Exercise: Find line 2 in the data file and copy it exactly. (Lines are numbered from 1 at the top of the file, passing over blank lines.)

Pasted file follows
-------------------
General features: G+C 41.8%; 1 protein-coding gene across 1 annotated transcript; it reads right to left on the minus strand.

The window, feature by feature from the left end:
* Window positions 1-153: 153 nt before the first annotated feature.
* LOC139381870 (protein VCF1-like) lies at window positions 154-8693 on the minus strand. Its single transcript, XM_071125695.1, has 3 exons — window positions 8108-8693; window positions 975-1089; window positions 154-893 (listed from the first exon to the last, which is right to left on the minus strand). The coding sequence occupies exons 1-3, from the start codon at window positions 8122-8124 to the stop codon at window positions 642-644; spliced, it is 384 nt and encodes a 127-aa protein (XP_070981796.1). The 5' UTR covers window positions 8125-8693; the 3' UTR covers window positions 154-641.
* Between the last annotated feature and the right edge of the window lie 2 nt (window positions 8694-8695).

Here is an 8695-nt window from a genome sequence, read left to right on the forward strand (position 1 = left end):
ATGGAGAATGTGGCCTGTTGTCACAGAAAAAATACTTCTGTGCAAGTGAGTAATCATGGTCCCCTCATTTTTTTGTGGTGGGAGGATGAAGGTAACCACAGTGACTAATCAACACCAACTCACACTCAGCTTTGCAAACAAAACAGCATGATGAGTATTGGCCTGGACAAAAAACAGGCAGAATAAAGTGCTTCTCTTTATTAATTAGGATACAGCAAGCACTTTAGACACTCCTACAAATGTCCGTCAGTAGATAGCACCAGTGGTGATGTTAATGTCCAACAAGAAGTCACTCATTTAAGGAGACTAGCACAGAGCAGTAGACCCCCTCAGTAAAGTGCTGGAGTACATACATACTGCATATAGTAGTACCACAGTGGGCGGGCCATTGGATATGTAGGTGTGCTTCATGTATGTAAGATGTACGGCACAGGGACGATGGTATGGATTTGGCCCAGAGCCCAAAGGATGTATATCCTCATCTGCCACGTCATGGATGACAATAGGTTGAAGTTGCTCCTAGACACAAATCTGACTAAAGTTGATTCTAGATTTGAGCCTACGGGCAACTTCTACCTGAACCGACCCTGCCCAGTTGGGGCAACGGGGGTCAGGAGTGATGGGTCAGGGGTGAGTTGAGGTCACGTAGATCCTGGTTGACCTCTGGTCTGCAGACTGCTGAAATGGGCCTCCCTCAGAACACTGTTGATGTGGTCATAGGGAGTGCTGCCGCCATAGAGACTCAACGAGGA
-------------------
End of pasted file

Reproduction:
The window, feature by feature from the left end: